(Updates with closing share price in second paragraph.)
June 9 (Bloomberg) -- Time Inc. shares fell on the first day of trading after a spinoff from Time Warner Inc. amid concern the company’s singular focus on magazines could hinder growth prospects as demand for subscriptions diminishes.
The shares, trading under the ticker symbol TIME, slid less than 1 percent to $23.30 at the close in New York, after earlier dropping by as much as 6.7 percent. Shares of Time Warner, which owns the Warner Bros. movie studio and cable networks such as HBO and CNN, rose 1.2 percent to $68.99.
With no other significant source of revenue to make up for declines in advertising and circulation, Time Inc. is more exposed to the magazine industry’s struggles than rivals such as Meredith Corp., which also owns TV stations. The spinoff is letting Time Warner shareholders sell their newly inherited shares of Time Inc., according to Joe Cornell, a media analyst with Spin-Off Advisors. Television and entertainment companies are generally valued higher than print-media businesses, he said.
“Oftentimes there’s a knee-jerk reaction so there will be a meaningful amount of sellers,” he said. Time Inc. will probably trade lower for anywhere from a few days to a couple of months, he said. “It’ll just take time.”
Time Warner, which is listed in the Standard & Poor’s 500 Index, attracts investors interested in companies with bigger market value. Time Inc., which isn’t in the S&P 500, has an equity value is $2.57 billion, compared with Time Warner’s $60.9 billion.
“We’re not at all concerned about it,” Chief Executive Officer Joe Ripp said in a phone call this afternoon after the stock had been trading for about five hours. He cited the fact that the stock had traded among a very limited pool of investors in the past week, on the so-called when-issued market.
“There will be some movement on the price for some time,” he said. “Nothing we didn’t expect.”
By striking out on its own, Time Inc. will have to rely solely on the popularity of its titles, such as Sports Illustrated or People. Other periodical publishers such as Meredith and News Corp. have the help of assets such as a TV station or a book unit to shore up their still-falling advertising and circulation revenue.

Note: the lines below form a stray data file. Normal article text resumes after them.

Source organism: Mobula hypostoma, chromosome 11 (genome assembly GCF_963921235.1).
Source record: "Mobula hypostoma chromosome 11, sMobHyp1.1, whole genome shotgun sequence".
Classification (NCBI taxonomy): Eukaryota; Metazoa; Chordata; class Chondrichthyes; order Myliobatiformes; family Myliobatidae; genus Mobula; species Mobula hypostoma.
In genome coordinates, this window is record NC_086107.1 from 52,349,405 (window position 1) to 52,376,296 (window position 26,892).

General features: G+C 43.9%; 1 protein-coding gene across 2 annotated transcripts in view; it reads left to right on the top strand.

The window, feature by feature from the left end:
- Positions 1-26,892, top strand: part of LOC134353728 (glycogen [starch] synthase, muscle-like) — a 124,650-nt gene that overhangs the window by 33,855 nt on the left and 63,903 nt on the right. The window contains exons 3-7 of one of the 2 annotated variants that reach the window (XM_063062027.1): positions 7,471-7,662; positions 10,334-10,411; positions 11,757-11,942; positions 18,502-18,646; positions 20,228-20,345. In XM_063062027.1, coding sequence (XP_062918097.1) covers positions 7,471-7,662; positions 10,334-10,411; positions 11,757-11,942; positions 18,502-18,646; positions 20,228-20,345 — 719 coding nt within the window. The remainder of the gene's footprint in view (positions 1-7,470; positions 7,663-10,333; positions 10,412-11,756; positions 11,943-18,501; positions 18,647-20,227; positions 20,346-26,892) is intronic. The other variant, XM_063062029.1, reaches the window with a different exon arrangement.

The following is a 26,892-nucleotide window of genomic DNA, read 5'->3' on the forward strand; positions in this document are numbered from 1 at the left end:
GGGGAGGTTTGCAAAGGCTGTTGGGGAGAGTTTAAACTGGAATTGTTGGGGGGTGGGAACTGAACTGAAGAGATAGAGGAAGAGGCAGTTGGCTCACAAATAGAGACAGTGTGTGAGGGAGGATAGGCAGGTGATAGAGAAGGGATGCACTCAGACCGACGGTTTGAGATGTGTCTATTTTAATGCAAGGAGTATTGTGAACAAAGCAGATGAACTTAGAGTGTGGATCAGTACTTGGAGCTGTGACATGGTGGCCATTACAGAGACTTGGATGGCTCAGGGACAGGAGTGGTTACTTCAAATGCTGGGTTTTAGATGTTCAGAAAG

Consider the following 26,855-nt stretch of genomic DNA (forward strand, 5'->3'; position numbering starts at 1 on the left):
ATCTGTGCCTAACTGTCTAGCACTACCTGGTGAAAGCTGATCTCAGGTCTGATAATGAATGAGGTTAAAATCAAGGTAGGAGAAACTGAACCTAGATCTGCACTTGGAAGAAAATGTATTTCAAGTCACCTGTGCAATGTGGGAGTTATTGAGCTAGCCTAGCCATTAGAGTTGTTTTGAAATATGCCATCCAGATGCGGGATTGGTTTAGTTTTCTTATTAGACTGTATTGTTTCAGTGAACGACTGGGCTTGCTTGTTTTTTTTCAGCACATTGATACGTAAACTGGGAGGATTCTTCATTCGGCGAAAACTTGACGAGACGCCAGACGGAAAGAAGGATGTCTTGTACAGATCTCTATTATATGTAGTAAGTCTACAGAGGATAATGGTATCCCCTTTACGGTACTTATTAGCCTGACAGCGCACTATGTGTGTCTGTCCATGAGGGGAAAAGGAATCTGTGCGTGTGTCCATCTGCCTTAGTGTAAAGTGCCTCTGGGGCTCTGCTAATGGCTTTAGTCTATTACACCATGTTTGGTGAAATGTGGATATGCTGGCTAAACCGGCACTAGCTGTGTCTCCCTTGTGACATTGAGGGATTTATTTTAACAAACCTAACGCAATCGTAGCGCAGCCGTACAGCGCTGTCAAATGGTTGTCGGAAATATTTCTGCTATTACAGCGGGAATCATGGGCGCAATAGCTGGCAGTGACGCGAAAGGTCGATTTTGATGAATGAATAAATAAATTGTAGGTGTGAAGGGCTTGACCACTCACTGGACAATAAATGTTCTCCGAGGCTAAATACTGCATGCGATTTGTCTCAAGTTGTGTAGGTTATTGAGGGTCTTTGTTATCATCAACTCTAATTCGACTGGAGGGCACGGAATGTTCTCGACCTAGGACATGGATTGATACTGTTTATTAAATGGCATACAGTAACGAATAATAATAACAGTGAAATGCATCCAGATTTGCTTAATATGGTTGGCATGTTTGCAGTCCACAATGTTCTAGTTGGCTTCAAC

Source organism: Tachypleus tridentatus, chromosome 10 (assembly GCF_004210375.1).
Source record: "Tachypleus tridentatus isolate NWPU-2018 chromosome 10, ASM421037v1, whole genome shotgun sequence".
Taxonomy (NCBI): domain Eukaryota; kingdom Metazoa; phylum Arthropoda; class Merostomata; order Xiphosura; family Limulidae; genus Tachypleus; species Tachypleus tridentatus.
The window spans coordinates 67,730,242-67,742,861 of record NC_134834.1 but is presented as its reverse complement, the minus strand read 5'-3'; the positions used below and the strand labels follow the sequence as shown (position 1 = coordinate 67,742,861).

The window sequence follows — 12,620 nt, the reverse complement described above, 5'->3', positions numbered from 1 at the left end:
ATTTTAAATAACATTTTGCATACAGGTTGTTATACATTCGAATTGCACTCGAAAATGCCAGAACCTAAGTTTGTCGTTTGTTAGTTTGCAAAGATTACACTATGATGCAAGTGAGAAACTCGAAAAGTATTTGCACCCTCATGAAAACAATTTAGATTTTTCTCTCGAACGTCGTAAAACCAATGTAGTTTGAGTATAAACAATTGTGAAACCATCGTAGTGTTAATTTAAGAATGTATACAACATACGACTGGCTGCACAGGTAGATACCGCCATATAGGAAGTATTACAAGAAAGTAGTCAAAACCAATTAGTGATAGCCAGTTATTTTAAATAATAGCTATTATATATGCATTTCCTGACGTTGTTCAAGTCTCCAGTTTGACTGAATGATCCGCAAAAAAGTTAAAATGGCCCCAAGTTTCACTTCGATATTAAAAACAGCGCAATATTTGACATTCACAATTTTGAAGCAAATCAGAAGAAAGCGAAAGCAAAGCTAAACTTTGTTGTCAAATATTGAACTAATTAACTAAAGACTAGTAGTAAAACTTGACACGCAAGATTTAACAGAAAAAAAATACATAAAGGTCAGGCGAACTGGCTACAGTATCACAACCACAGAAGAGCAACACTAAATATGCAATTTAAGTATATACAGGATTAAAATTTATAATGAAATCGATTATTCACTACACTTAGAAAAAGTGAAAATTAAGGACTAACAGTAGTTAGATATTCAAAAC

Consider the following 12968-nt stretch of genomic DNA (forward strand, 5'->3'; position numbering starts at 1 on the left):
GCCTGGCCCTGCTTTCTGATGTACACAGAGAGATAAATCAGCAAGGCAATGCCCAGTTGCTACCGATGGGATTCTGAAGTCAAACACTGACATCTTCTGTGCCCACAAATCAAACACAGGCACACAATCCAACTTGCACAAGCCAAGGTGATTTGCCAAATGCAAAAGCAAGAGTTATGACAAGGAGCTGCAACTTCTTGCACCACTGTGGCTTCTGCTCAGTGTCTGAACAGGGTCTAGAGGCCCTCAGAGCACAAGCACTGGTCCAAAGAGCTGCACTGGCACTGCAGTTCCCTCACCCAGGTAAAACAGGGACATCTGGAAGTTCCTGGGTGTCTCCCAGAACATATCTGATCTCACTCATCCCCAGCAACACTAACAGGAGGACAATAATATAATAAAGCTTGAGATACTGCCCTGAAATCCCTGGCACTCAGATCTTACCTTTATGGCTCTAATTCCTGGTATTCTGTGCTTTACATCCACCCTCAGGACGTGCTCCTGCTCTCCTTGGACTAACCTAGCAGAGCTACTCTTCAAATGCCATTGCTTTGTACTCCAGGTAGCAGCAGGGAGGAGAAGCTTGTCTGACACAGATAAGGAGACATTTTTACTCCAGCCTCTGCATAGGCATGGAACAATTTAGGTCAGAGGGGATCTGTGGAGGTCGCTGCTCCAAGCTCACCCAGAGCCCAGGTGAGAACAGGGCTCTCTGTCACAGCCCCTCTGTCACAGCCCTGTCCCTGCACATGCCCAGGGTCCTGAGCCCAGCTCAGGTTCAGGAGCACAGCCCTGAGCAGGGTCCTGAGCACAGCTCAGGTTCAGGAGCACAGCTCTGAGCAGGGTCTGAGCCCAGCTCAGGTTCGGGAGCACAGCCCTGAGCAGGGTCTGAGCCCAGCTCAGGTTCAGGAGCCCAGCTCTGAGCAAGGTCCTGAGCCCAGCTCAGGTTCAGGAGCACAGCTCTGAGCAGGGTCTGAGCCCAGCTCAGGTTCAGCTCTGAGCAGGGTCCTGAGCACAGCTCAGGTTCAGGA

Though the company has more than 100 million readers every month across all its publications, it typically sells advertising by individual magazines, making it more difficult for customers who prefer to buy large swaths of audiences in a single purchase.
“We’ve been good at selling individual brands -- we’ve been less good at selling Time Inc.,” Ripp said. “That’s going to change.”
Time Inc.’s large audience should help it continue to attract advertisers, according to Marci Ryvicker, an analyst at Wells Fargo & Co. in New York, in a research note.
“To take advantage of these strengths, management plans to invest in new technologies and talent that should help complement its existing brands, and allow Time to find additional streams of revenue,” she said.
The changes will take time to implement, said Ryvicker, who has the equivalent of a buy rating on the stock and values the shares at $27 to $29.
Ripp has cut staff and is investing in online businesses to build around the company’s well-known magazine brands. The publisher had free cash flow of $384 million last year, and could use similar funds this year for possible acquisitions or other investments.
Time Inc. is also looking for areas in which it could further cut costs, including staffing, according to people familiar with its plans. They asked not to be named because the strategy is confidential. Last year, the company slashed 500 jobs, or about 6 percent of its workforce, and more could come.
Advertising revenue fell 6 percent to $1.8 billion in 2013, compared with two years earlier, while newsstand and subscription sales plummeted 11 percent to $1.1 billion.
The company expects another drop in sales this year by as much as 5 percent, excluding the magazines it acquired from American Express Co. in September. It’ll also have to make payments on $1.4 billion in debt it raised for the purposes of the spinoff. About $590 million of that amount will be used to fund a one-time dividend payment to Time Warner shareholders.
“The spinoff of Time Inc. completes the process we began several years ago to position Time Warner as the world’s leading video content company,” Time Warner CEO Jeff Bewkes said today in a statement. “The spinoff gives Time Warner even more focus as we continue to deliver on this strategy.”